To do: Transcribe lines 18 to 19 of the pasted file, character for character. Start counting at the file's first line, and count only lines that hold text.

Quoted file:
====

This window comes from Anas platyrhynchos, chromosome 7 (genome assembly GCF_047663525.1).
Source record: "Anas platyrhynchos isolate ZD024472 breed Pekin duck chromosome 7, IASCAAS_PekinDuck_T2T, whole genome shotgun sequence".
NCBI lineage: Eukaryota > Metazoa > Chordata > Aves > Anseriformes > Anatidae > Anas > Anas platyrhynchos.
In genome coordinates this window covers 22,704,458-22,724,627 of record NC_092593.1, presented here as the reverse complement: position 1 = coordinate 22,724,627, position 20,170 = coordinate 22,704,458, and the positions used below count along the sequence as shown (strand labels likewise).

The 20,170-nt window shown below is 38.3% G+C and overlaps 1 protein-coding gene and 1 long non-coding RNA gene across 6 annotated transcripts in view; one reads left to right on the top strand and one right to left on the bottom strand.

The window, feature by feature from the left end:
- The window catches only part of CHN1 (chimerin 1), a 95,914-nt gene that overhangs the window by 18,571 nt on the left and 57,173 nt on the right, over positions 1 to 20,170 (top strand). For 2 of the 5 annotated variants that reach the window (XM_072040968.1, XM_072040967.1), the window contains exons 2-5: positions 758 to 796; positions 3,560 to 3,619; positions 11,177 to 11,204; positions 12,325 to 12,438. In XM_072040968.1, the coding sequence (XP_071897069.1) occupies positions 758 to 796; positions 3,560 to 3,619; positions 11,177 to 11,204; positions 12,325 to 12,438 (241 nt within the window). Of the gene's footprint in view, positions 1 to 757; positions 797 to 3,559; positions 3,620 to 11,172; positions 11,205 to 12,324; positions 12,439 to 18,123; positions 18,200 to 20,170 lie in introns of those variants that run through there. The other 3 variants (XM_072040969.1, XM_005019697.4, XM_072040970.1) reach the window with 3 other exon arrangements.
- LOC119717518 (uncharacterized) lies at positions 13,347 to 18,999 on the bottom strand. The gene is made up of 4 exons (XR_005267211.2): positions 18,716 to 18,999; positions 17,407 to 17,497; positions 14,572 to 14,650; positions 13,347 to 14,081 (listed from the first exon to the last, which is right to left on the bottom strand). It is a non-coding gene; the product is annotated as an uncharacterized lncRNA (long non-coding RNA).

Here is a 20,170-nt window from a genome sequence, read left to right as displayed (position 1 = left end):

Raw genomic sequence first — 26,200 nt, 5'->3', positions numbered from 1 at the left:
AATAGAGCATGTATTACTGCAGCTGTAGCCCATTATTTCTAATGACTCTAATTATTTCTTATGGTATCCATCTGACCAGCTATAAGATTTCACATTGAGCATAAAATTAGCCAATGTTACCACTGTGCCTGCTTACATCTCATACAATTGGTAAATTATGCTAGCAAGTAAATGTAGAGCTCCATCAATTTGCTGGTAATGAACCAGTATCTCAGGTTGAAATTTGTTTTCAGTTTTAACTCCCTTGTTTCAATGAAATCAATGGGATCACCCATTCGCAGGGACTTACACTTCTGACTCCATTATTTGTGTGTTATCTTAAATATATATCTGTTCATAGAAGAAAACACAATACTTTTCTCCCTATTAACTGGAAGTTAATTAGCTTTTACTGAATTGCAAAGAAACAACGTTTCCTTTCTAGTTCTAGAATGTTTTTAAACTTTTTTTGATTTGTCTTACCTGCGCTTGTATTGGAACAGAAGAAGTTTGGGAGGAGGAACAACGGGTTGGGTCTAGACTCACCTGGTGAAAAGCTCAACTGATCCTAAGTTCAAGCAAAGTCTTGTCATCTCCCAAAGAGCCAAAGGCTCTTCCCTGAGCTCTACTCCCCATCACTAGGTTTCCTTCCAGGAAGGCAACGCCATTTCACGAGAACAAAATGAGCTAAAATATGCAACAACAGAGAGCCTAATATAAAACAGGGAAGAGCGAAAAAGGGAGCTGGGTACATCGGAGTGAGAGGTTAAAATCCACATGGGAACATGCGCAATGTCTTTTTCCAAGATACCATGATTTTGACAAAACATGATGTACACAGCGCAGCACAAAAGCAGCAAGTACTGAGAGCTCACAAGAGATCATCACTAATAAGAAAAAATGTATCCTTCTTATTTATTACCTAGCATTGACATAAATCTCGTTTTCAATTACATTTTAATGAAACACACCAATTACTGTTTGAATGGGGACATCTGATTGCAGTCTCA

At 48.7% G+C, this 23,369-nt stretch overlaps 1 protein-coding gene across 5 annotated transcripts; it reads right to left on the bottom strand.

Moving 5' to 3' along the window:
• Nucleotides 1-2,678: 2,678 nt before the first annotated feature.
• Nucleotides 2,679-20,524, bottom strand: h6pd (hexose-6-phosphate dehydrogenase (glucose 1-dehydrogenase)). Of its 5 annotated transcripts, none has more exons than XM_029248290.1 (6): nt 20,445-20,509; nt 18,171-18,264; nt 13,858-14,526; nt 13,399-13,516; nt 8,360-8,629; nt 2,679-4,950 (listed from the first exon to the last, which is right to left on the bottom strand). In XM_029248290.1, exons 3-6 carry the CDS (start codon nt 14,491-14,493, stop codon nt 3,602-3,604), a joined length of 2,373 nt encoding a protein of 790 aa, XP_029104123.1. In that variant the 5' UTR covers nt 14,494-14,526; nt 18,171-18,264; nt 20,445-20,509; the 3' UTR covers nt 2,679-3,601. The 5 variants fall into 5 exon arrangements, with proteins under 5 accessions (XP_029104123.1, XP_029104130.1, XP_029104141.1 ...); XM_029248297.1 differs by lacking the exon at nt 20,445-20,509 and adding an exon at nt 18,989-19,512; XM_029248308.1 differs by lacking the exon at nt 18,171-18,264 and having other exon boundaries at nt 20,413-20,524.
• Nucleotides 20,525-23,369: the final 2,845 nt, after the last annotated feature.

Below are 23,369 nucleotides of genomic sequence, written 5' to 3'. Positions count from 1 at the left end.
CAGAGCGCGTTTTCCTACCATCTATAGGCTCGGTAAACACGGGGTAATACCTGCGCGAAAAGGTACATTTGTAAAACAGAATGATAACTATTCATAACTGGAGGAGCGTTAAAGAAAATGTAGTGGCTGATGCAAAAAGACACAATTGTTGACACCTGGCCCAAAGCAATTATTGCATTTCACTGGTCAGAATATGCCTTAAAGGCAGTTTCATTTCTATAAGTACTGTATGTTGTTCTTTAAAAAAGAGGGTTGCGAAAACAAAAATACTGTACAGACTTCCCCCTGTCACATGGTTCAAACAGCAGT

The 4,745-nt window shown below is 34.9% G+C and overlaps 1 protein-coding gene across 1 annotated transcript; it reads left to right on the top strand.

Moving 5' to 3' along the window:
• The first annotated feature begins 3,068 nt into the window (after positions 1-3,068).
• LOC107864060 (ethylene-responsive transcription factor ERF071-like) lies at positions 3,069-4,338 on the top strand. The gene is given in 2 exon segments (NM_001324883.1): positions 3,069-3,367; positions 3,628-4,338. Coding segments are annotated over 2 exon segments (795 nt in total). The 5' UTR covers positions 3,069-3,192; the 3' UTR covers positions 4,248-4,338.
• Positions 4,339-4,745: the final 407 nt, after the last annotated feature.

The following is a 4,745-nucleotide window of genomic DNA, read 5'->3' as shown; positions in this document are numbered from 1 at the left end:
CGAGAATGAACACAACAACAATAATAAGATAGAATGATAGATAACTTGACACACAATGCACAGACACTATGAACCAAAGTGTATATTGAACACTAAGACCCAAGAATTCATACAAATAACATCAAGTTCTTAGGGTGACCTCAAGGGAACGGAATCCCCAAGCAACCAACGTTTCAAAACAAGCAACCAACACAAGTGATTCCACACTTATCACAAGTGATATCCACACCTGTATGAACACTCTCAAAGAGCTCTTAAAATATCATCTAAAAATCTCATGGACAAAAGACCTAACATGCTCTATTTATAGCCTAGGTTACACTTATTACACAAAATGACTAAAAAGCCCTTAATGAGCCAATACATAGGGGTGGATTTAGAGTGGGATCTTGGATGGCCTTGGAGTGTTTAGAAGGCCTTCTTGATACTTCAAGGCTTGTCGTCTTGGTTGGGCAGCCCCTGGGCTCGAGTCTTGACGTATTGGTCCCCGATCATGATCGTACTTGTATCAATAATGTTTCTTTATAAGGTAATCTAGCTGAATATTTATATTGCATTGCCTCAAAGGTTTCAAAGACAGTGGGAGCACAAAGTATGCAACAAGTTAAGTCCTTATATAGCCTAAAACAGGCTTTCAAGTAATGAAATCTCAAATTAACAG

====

CAGAGCGCGTTTTCCTACCATCTATAGGCTCGGTAAACACGGGGTAATACCTGCGCGAAAAGGTACATTTGTAAAACAGAATGATAACTATTCATAACTGGAGGAGCGTTAAAGAAAATGTAGTGGCTGATGCAAAAAGACACAATTGTTGACACCTGGCCCAAAGCAATTATTGCATTTCACTGGTCAGAATATGCCTTAAAGGCAGTTTCATTTCTATAAGTACTGTATGTTGTTCTTTAAAAAAGAGGGTTGCGAAAACAAAAATACTGTACAGACTTCCCCCTGTCACATGGTTCAAACAGCAGT

The 4,745-nt window shown below is 34.9% G+C and overlaps 1 protein-coding gene across 1 annotated transcript; it reads left to right on the top strand.